The Dirty Dozen – 12 foods with the most pesticide residues

Organic NZ Magazine: May/June 2010
Section: Health and Food
Author: Alison White

Alison White of the Safe Food Campaign answers these questions

– Which foods in New Zealand have the most pesticide residues?
– What’s wrong with pesticide residues in food?
– How can pesticide residues in food be reduced?


Which foods have the most pesticide residues?

Celery, a range of fruit, dairy products and bread are all ranked in the top dozen of foods available in New Zealand that are likely to contain more pesticide residues.1 Close contenders behind the ‘dirty dozen’ (see table for the list) were cucumber, nectarines, lettuce, tomatoes, wine and pears.


Why worry about pesticides in food?

Should we be concerned about pesticide residues in food? Every mouthful of nonorganic food we eat is also a cocktail of pesticides. Many of these pesticides have not been adequately tested to see what effects they may produce, particularly long-term ones. The little testing that is carried out does not reflect actual human exposure to a multitude of chemicals, nor does it usually test the most vulnerable: the foetus and young child.

We do not know enough about the effects of these chemicals in our food. However,there are various serious long-term effects associated with particular pesticides that are found in our food, including endocrine or hormonal disruption, cancer, immune system suppression, nervous system damage, genetic damage and birth defects. We also know that various pesticides used to grow food have damaging effects on wildlife and the ecosystem.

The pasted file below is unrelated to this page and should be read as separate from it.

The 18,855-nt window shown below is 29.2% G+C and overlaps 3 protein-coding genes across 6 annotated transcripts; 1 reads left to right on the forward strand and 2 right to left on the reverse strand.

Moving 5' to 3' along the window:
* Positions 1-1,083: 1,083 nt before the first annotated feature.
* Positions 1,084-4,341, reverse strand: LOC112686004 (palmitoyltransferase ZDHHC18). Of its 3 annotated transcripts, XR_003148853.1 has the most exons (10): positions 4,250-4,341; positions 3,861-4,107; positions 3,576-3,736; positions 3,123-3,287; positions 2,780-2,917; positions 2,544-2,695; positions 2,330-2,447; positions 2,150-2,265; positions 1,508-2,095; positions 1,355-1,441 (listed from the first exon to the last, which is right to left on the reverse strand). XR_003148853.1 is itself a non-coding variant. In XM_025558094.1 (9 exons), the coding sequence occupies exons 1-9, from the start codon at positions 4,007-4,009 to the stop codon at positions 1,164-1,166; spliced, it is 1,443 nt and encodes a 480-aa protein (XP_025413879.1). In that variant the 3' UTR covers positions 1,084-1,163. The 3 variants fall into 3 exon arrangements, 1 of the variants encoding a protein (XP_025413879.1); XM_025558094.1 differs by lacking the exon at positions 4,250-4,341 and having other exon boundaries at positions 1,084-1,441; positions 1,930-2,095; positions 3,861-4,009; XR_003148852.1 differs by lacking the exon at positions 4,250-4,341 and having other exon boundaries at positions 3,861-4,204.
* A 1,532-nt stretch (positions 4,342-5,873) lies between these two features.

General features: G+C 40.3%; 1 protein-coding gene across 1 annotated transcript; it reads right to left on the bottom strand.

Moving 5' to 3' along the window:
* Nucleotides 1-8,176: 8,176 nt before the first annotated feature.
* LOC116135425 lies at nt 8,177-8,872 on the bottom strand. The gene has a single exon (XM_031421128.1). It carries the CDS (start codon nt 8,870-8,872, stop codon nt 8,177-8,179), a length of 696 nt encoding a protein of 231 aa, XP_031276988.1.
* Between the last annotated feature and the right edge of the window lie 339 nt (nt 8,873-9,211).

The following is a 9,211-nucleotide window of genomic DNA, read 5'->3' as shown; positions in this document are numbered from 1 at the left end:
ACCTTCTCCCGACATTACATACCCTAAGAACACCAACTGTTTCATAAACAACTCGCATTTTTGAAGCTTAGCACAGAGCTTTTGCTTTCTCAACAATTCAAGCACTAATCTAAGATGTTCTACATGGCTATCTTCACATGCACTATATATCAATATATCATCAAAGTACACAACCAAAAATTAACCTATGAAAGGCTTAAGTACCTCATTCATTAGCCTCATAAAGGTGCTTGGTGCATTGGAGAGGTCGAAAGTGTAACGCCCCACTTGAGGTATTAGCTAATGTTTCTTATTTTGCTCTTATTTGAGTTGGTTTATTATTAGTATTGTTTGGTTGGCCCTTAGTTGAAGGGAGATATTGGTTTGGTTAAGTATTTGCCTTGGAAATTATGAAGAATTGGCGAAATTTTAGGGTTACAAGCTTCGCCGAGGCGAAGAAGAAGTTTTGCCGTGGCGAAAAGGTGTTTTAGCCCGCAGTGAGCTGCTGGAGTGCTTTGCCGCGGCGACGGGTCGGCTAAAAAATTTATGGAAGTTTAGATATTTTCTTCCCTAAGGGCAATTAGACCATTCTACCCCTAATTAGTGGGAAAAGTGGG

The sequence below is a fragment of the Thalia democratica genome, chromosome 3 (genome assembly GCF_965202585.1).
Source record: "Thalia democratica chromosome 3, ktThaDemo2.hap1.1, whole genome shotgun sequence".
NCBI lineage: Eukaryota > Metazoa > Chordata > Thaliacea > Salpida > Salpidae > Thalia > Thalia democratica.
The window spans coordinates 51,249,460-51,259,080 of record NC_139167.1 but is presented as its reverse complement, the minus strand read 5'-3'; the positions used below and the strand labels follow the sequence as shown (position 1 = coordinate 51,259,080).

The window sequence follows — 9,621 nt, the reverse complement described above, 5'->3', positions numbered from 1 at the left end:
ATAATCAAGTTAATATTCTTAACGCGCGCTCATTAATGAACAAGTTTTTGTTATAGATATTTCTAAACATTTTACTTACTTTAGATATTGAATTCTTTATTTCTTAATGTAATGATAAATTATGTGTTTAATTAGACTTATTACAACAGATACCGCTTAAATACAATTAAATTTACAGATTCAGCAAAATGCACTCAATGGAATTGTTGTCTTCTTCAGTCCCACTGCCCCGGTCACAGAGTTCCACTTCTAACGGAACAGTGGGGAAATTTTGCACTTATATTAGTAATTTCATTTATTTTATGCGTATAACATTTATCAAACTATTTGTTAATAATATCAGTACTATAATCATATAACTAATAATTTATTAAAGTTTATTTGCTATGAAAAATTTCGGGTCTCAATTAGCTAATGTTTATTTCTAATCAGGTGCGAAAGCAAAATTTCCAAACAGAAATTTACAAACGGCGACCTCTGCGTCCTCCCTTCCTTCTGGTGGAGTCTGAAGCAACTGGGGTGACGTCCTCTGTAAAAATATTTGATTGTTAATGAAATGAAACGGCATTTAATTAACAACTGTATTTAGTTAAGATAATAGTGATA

Reduce pesticide load: eat organic

If you buy organic at least the foods listed in this table, then you will be signifi cantly reducing the pesticide load on your body. This is particularly so for infants and children, as they take in more food in proportion to their body weight than adults do, and they also tend to eat more of the types of food that are more heavily sprayed, such as fruit. Indeed, an American study has found that if children eat mostly organic food, then the average amount of organophosphate residues as measured in their urine is nine times lower than those children eating conventional food.2


Protect your children

In 2007 more than 200 scientists from five continents called for a precautionary approach to toxic chemicals, to protect foetuses and children from chemical exposures that may cause serious disease later in life, and which may also affl ict their children and grandchildren.3

Exposure may result in an array of health problems, including diabetes, attention deficit disorders, prostate cancer, fertility problems, thyroid disorders and even obesity. If the foetus is exposed to even a minute amount of an endocrine disruptor at a particular time, then growth of critical organs and functions can be skewed. Reducing the exposure of the foetus to organophosphate pesticides, in particular, could reduce the risk of attention defi cit hyperactivity disorder.

In a 2006 study, children who were exposed prenatally to the organophosphate insecticide chlorpyrifos, as measured in the umbilical cord, were significantly more likely to have poorer mental and motor development by three years of age and increased risk for behaviour problems.4